Valle de Oro National Wildlife Refuge, the first urban refuge in the Southwest, is taking part in a pilot project that uses volunteers to record phenology – cyclic and seasonal natural phenomena, especially in relation to climate and plant and animal life.

In cooperation with the Refuge System Inventory and Monitoring initiative, the New Mexico refuge is participating in Nature’s Notebook, an online monitoring program of the USA National Phenology Network (NPN).

NPN describes Nature’s Notebook as a national effort in which “professional scientists and amateur naturalists regularly record observations of plants and animals to generate long-term data sets used for scientific discovery and decision-making.”

Valle de Oro Refuge manager Jennifer Owen-White hopes that by partnering with NPN and engaging nearby communities, she will be able to collect the data needed to gain an understanding of the ecological condition of the refuge, which was established in 2012.

Before 2012, the 570 acres just south of Albuquerque that are now the refuge were the longtime home of the Valley Gold Dairy. In the hopes of building on the community’s strong connection to the land, a Facebook competition was held to name the new refuge. The winning name – Valle de Oro – is a nod to the dairy’s history and reflects the heritage of the communities the refuge serves.

Valle de Oro Refuge is somewhat unusual in how its land was acquired. While most refuges acquire land through the use of federal funds, Valle de Oro received half of its land acquisition funding from nonfederal entities.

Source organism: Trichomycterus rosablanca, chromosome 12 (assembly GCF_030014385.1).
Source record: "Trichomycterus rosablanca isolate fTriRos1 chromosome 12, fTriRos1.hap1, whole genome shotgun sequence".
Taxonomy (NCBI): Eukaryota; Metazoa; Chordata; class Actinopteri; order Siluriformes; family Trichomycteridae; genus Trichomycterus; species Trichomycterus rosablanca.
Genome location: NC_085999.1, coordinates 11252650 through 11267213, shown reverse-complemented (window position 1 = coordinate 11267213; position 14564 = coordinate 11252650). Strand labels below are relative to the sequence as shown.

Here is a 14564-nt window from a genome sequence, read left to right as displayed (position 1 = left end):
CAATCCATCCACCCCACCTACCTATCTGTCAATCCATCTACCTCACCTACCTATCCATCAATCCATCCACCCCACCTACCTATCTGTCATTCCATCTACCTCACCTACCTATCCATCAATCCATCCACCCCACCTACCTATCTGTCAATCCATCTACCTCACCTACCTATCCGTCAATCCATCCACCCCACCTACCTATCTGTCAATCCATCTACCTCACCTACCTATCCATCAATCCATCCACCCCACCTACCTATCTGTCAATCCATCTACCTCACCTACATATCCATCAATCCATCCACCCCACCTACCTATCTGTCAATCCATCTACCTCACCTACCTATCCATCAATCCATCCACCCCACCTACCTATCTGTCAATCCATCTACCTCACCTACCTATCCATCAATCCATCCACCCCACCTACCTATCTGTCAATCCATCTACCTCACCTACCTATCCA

For Nature’s Notebook, NPN handles the recruitment and training of volunteers to observe, communicate and understand patterns in the phenology of plants, animals and landscapes, especially in response to climate change. NPN’s educational staff works with schools and community organizations to provide training and to schedule volunteers. The volunteers, Friends groups and citizen scientists are the muscle behind the refuge’s baseline data collection. The information they collect helps to inform sound management decisions on the refuge.

“This landscape has seen a lot of use over the years. We rely on these data to tell us what kind of habitat we should restore and how,” says Owen-White.

Albuquerque’s Nex+Gen Academy High School has designed a senior project around data collection at the refuge. Students have selected four ecologically diverse sites at which to collect data and monitor wildlife, plants and habitat. Teachers are working with NPN to ensure that students collect accurate and rigorous data.

This large-scale collaboration is a good model that could be replicated at other refuges. “Partnerships are the key to success and sustainability at this refuge, at all refuges,” says Owen-White, the only full-time staff member at Valle de Oro Refuge. Her advice to other refuges is to be open to outside help. “Other organizations have similar missions and want to be involved. So much more can be accomplished when you say ‘yes’ and explore ideas together.”

One of the greatest outcomes of the partnership among Valle de Oro Refuge, NPN and the local community, Owen- White says, is that the people who use the refuge feel connected to it. “More and more people in our community know about this place, and we credit the involved community with our success,” she says. “We want folks to know that we’re here for them. Anybody is welcome to come spend 30 minutes, or half a day, at Valle de Oro.”

Lindsay Brady is a social scientist at the Natural Resource Program Center in Fort Collins, CO. More about Valle de Oro National Wildlife Refuge’s phenology work is at https://www.usanpn. org/fws/vdo